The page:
"Is he not human?"
Translation:Он не человек?
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Surprisingly enough, the rules of не/нет distinction in Russian are not that hard for the English speakers since не almost always copies not's behaviour and нет does the same with no. You can remember it as a rule of Reversed T's (yep, just made that up) since word-final т/t appears when its counterpart lacks it.
In my mind, "Не он человек" doesn't make sense, because that would translate to "not him human," and I don't know of any native English speaker who speaks like that.
The most literal translation of "человек" is "human". However this word is also very common in everyday speech in Russian, while in English "human" has more of a scientific feel to it, so it's better to use "person" to avoid sounding like an alien. Also "человек" is not gender specific, so it doesn't really mean "man", but it can be translated as "man" in certain contexts when "man" in English is used as a synonym to "person", i.e. when it doesn't focus on the gender specifically and is used as a more generic term (like in "to go where no man has gone before"). So basically you just need to use whatever is more natural to use in English.
Because a person is not an "it." A person is not a thing, so it is better to say "she is a person," or "he is a person."
I originally learned some Russian in 1963 and we had native teachers and I have never heard the word "мужчина" until this course. We were taught the words человек for man, мать for mother, девушка for girl. I don't remember all them obviously or I wouldn't be here but those I do and several others that I just wonder about - did the language change or was it something else? Не знаю.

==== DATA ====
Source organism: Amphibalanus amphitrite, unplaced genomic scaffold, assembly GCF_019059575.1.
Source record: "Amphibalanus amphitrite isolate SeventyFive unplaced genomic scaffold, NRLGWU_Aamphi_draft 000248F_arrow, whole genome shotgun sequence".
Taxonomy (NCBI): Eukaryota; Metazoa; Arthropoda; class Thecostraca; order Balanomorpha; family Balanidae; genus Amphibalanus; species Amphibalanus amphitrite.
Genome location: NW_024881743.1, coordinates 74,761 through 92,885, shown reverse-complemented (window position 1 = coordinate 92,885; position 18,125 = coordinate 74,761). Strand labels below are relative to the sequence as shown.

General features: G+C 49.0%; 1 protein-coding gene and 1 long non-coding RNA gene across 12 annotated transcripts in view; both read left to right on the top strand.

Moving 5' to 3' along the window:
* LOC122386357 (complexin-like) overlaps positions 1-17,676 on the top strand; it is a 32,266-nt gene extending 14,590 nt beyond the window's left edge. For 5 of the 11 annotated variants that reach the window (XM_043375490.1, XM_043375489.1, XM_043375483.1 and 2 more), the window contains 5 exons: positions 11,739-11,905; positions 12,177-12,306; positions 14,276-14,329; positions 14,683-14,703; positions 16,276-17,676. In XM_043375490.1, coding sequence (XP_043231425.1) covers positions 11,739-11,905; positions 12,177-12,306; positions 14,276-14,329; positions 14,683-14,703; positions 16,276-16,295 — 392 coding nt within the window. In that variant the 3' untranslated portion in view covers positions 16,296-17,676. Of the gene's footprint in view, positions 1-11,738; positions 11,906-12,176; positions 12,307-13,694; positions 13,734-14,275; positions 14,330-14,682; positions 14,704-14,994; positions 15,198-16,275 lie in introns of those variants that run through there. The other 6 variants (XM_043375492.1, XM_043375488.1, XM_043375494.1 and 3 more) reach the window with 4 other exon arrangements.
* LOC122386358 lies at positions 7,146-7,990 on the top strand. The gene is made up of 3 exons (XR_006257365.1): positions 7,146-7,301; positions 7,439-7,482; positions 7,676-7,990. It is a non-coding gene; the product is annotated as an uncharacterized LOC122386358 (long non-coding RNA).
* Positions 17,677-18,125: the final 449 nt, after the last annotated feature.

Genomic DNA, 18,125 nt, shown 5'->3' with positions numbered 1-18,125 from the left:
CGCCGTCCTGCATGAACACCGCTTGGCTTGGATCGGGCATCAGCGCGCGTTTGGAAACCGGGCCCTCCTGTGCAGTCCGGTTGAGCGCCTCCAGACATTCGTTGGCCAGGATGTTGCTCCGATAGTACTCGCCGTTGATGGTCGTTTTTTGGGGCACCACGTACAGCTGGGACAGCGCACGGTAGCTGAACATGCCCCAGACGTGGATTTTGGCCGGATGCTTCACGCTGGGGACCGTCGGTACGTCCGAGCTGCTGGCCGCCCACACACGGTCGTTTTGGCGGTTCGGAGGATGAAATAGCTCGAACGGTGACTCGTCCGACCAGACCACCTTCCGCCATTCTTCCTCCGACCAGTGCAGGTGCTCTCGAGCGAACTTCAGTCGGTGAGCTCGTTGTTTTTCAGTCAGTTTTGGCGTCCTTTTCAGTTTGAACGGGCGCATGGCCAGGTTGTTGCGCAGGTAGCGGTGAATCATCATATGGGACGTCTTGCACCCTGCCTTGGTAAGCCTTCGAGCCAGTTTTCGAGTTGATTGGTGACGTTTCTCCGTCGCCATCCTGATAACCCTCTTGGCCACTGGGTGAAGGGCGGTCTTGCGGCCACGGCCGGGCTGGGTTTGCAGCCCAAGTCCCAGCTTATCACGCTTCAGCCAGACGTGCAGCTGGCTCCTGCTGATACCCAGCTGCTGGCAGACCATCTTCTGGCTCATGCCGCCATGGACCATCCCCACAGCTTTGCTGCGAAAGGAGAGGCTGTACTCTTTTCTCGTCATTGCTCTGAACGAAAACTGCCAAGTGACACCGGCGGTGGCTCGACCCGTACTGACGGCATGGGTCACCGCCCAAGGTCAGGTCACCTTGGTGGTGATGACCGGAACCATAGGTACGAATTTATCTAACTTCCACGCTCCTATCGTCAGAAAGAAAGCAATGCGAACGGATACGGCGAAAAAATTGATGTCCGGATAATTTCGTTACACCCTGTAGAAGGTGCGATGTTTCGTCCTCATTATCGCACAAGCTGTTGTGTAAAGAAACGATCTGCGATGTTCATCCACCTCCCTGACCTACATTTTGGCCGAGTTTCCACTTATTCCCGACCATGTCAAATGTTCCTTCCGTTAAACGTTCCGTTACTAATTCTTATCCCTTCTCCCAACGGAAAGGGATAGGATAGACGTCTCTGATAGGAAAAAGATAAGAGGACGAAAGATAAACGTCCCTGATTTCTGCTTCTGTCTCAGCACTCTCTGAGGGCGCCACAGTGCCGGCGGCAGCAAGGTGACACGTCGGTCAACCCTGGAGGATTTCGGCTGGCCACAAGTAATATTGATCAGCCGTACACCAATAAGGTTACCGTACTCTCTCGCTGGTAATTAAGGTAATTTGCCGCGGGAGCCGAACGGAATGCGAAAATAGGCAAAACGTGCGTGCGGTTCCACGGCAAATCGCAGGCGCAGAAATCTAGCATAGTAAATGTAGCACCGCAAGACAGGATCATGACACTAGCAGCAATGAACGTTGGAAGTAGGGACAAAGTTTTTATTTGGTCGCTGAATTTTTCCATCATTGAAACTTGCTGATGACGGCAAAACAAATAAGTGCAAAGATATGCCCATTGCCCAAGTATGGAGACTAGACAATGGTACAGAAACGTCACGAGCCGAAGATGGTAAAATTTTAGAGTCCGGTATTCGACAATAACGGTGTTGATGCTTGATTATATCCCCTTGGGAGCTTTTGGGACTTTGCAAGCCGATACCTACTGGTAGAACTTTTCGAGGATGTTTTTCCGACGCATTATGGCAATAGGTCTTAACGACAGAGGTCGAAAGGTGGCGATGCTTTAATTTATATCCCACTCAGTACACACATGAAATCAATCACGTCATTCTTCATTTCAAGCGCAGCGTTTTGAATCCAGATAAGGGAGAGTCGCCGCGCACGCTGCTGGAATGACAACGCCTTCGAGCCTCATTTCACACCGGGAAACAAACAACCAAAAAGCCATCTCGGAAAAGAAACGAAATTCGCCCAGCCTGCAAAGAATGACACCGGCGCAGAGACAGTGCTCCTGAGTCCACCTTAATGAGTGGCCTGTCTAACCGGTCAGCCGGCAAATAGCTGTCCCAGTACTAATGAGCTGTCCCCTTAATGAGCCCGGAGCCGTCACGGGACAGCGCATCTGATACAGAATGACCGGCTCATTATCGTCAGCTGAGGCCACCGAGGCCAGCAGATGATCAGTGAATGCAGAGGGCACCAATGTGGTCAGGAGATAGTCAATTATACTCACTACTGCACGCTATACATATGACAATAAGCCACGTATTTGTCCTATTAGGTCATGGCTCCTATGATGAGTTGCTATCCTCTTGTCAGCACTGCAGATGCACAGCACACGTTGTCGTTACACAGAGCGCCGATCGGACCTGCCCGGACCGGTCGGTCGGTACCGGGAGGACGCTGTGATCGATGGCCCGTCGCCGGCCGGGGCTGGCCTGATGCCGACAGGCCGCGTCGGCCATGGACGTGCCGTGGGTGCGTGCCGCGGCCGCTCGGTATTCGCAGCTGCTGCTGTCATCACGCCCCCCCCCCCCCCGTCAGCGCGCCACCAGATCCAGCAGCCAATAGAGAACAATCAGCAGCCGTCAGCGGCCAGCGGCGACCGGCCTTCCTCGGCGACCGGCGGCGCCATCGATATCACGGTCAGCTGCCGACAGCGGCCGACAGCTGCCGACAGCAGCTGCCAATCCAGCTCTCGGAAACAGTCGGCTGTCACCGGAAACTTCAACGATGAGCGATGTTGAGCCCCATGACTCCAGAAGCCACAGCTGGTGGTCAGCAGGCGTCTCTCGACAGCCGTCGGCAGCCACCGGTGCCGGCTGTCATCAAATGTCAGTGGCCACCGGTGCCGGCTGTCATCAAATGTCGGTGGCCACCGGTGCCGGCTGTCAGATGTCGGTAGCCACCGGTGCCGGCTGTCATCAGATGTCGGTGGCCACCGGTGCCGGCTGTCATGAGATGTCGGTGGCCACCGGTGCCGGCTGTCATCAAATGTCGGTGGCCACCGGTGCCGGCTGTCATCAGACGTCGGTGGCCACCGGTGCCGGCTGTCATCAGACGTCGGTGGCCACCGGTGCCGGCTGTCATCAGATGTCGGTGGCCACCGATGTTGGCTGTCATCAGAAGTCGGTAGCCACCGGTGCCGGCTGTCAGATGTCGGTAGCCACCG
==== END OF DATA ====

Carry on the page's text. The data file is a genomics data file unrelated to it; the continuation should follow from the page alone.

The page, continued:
More than half a century has passed; of course the language would change. However I don't think that is the case here. In 1963 I hadn't been born yet, so I don't know it from personal experience, but from what I know from books, movies, people who are older than me, etc. the word "мужчина" existed and was quite common, and even back then "человек" meant "human" or "person".
My guess is that your teachers were actually from Ukraine (as far as I know people in the West used to call everyone from USSR "Russian") and their Russian, even if they spoke it natively, was influenced by the Ukrainian language. In Ukrainian "чоловік" indeed means "man".
Alternatively, they were trying to align Russian with English, where "man" is sometimes used as a general term for mankind rather that specifically "male". Russian wouldn't use "мужчина" for that meaning.
Do you use Windows or Mac?
But anyway, you go to the keyboard settings and you can change your keyboard to Russian.
I did it and now I can switch between keyboards in a split of a second.
It is a good idea to keep a picture of a Russian keyboard handy, so you know which key represents which letter, but they are mostly phonetic so you can memorize them in a few hours of practice.
By the way, the same is on an iPhone